- REUTERS/Joe Penney
The hotel business is being disrupted.
It’s one thing to have a new competitor enter the field. It’s a whole other thing for an innovator to come in and disrupt the entire industry.
Overused buzzword or not, disruption is a reality is that traditional businesses are scrambling to preserve their bottom lines.
Mike Barnello, CEO of LaSalle Hotel Proprieties, made the issue clear once again regarding Airbnb, a company – and hotel-industry disruptor – that enables homeowners to easily rent out space to traveling lodgers.
“In this call we’ve spent time – a little bit – talking about the last call and a lot of time throughout quarter,” Barnello said Friday according to a transcript of Lasalle’s quarterly earnings call. “But this is a growing concern on a number of levels.
“The amount of listings that are located in major markets is high ranging from 4% to 7% in some of our markets that becomes a shadow supply issue.”
Barnello used New York City as an example of a place the seven-year-old startup had made major inroads.
“You probably saw a … report a couple of days ago,” he continued. “They came out and said that Airbnb accounted for 5% of the room revenue in New York City during that second quarter of 2015. I also said that it was 9% of demand in New York City for August – those are big numbers.”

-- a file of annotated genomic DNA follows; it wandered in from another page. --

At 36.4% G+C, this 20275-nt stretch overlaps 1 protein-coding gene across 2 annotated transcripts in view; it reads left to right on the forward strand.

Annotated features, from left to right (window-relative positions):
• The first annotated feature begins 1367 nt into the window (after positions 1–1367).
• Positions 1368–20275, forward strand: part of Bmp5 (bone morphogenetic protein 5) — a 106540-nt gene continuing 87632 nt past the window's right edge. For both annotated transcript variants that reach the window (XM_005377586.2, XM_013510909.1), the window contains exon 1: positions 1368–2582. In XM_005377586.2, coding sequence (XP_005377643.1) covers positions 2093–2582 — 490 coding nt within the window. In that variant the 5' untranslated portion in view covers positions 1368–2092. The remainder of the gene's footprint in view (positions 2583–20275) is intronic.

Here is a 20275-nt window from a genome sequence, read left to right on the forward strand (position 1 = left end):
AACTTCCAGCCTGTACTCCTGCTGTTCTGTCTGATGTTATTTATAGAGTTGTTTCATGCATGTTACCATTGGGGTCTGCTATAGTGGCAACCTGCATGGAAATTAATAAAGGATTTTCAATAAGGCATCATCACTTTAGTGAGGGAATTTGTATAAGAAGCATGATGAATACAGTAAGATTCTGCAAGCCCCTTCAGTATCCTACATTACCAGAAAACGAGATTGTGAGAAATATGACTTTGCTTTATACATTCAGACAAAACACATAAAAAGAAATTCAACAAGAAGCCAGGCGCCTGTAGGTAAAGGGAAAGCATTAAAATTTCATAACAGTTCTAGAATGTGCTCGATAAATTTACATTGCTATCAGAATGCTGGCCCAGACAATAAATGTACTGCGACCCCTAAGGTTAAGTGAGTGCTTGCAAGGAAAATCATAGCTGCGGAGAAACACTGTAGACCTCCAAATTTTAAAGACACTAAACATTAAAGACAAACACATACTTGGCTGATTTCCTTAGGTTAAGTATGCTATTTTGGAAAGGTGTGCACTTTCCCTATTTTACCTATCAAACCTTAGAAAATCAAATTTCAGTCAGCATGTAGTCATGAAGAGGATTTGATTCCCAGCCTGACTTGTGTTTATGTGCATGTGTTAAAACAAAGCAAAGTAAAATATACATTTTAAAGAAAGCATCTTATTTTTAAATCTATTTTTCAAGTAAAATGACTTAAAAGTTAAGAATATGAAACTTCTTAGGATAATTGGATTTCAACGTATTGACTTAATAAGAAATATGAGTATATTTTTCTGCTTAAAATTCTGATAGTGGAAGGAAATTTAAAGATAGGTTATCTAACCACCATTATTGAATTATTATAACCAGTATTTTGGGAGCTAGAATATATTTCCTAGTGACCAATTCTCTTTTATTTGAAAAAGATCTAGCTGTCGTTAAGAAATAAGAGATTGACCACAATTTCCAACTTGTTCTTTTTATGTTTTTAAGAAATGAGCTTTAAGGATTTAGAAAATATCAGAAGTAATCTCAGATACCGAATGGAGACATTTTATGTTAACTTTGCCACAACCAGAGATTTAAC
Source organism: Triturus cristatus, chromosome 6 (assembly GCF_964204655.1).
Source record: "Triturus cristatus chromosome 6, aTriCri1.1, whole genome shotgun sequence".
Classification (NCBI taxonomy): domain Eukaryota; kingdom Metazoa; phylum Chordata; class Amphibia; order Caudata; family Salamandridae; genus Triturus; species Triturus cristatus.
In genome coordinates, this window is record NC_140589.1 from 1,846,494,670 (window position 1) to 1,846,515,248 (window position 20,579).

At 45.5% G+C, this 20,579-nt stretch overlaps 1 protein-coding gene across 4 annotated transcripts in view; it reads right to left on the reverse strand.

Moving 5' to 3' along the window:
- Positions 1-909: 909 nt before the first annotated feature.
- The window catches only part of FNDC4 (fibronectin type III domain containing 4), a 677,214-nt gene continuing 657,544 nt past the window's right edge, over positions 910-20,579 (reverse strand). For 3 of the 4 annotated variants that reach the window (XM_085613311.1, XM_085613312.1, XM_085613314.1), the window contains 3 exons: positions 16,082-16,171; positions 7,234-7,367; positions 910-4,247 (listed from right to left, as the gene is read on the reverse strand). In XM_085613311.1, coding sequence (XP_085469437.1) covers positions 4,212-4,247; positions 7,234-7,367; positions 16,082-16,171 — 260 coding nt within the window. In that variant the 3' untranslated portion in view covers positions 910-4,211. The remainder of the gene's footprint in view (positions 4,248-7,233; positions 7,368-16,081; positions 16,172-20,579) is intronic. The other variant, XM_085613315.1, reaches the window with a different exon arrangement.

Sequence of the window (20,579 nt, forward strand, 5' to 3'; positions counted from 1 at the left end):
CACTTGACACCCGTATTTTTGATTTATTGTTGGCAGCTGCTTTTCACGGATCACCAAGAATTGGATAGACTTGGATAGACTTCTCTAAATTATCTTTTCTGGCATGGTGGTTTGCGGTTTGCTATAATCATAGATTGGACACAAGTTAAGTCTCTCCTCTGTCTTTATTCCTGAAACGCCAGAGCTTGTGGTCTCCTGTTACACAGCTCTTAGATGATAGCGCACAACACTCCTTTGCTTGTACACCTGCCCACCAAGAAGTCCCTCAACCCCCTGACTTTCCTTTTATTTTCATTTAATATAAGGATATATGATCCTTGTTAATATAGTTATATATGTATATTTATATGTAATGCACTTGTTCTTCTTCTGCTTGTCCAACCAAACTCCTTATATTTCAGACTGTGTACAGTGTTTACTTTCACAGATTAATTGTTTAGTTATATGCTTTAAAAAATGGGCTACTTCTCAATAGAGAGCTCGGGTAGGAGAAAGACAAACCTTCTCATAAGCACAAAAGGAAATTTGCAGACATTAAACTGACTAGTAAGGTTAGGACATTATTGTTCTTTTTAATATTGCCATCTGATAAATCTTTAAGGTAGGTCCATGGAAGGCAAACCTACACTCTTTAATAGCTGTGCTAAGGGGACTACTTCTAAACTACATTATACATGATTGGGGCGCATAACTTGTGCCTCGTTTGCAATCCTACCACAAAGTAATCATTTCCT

Additionally, Barnello said at least 60% of Airbnb’s rooms were located in the top 14 markets, meaning companies with significant holdings in large cities were most affected.
This is particularly concerning for LaSalle, which operates almost exclusively in large cities where Airbnb has the highest rates of penetration. LaSalle has 45 properties in places such as New York, San Francisco, Washington, D.C., and Chicago.
- LaSalle Hotel Properties
“The fact that our performance have been reverse in 2014 and year to-date 2015 is a cause for concern, but I don’t know that it means that the markets that we’re in are markets to abandon,” Barnello said.
He also noted that while use of Airbnb was not a new trend, it had been “gaining ground recently” and there was anecdotal evidence from properties owned by LaSalle of long-time customers switching to Airbnb.
These trends are worrying to Barnello, but he says he welcomes the competition, provided everyone in the industry gets a fair shake.
“From our perspective,” he said in the transcript, “while you can’t do anything about legitimate competition, what we are concerned about is just making sure that the playing field is been regulated to level of fairness in terms of life safety, health, and welfare issues, whether it’s for licensing permitting and taxation. And those things are all been done legitimately, then it is what it is.”
It seems as if the hotel business has started to pay attention to the disruptor.